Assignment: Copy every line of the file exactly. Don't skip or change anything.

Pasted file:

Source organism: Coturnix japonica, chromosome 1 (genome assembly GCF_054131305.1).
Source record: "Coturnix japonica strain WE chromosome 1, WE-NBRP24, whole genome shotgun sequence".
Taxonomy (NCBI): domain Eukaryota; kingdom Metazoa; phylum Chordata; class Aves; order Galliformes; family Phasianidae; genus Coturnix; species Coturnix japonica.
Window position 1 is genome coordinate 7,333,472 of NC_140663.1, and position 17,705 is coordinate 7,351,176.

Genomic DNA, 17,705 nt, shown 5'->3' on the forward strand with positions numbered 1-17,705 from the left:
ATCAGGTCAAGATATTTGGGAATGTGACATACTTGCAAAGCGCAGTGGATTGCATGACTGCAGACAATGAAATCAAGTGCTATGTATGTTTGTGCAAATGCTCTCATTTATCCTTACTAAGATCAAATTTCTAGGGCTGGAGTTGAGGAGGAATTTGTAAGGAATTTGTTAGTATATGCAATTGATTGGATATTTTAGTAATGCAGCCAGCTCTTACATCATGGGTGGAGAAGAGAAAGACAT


Source organism: Coturnix japonica, chromosome 1 (genome assembly GCF_054131305.1).
Source record: "Coturnix japonica strain WE chromosome 1, WE-NBRP24, whole genome shotgun sequence".
Taxonomy (NCBI): domain Eukaryota; kingdom Metazoa; phylum Chordata; class Aves; order Galliformes; family Phasianidae; genus Coturnix; species Coturnix japonica.
Window position 1 is genome coordinate 7,333,472 of NC_140663.1, and position 17,705 is coordinate 7,351,176.

Genomic DNA, 17,705 nt, shown 5'->3' on the forward strand with positions numbered 1-17,705 from the left:
ATCAGGTCAAGATATTTGGGAATGTGACATACTTGCAAAGCGCAGTGGATTGCATGACTGCAGACAATGAAATCAAGTGCTATGTATGTTTGTGCAAATGCTCTCATTTATCCTTACTAAGATCAAATTTCTAGGGCTGGAGTTGAGGAGGAATTTGTAAGGAATTTGTTAGTATATGCAATTGATTGGATATTTTAGTAATGCAGCCAGCTCTTACATCATGGGTGGAGAAGAGAAAGACAT